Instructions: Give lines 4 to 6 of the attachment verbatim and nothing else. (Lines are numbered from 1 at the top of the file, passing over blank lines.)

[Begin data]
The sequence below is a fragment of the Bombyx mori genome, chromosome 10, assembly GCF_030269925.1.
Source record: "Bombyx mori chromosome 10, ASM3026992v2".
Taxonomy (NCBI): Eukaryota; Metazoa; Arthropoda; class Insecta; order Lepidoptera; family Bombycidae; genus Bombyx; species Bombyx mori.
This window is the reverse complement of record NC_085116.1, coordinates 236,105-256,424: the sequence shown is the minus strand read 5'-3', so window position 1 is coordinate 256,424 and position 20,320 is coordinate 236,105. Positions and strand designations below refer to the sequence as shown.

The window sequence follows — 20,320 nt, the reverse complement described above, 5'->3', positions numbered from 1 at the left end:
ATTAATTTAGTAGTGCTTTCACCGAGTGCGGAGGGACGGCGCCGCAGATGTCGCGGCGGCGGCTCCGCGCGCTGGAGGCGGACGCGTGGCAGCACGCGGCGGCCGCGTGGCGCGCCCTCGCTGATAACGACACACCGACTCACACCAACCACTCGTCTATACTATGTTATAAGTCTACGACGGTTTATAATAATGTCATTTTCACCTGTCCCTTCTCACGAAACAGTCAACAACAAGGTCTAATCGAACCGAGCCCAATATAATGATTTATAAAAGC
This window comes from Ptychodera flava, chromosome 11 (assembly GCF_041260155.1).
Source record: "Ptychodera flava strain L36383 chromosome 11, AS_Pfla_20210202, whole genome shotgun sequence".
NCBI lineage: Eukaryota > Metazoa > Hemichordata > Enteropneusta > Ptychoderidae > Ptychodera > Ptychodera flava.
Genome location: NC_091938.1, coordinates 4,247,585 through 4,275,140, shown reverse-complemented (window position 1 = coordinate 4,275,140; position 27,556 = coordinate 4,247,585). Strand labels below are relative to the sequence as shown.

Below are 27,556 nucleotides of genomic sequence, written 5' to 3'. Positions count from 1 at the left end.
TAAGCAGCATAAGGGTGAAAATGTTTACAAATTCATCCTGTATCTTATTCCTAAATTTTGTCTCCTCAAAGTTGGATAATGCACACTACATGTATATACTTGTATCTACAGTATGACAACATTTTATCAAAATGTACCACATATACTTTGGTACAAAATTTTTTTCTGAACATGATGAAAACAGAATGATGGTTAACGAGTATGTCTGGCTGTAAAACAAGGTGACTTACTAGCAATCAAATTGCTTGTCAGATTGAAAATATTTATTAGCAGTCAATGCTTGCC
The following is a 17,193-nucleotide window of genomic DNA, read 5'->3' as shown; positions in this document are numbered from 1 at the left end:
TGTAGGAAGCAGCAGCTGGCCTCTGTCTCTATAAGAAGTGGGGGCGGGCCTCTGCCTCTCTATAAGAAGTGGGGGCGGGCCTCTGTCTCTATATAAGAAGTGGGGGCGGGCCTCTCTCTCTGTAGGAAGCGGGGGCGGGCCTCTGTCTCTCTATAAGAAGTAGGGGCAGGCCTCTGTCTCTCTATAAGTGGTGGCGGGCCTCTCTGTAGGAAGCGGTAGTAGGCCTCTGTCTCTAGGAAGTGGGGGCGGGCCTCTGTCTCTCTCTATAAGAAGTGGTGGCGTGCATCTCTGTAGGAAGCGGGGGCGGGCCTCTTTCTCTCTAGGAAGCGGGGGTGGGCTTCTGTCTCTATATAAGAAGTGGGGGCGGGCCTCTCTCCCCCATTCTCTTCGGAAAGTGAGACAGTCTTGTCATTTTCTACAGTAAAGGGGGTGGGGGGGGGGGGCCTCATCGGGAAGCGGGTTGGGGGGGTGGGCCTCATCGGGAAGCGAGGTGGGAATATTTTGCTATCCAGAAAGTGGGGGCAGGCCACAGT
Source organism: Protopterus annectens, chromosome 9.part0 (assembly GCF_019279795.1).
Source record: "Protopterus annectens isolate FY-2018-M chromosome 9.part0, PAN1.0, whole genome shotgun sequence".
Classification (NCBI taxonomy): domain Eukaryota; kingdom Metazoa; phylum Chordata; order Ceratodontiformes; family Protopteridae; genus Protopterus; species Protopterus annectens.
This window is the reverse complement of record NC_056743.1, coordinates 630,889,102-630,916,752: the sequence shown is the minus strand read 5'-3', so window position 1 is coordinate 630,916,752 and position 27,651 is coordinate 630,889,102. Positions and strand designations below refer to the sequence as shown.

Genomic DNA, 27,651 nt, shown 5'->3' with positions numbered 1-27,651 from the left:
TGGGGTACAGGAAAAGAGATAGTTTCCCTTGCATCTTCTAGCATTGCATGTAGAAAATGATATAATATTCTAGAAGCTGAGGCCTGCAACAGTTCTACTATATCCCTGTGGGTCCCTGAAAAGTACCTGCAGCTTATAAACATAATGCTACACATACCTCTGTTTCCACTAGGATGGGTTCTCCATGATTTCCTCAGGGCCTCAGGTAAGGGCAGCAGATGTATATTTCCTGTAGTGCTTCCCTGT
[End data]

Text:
This window is the reverse complement of record NC_085116.1, coordinates 236,105-256,424: the sequence shown is the minus strand read 5'-3', so window position 1 is coordinate 256,424 and position 20,320 is coordinate 236,105. Positions and strand designations below refer to the sequence as shown.

The window sequence follows — 20,320 nt, the reverse complement described above, 5'->3', positions numbered from 1 at the left end:
ATTAATTTAGTAGTGCTTTCACCGAGTGCGGAGGGACGGCGCCGCAGATGTCGCGGCGGCGGCTCCGCGCGCTGGAGGCGGACGCGTGGCAGCACGCGGCGGCCGCGTGGCGCGCCCTCGCTGATAACGACACACCGACTCACACCAACCACTCGTCTATACTATGTTATAAGTCTACGACGGTTTATAATAATGTCATTTTCACCTGTCCCTTCTCACGAAACAGTCAACAACAAGGTCTAATCGAACCGAGCCCAATATAATGATTTATAAAAGC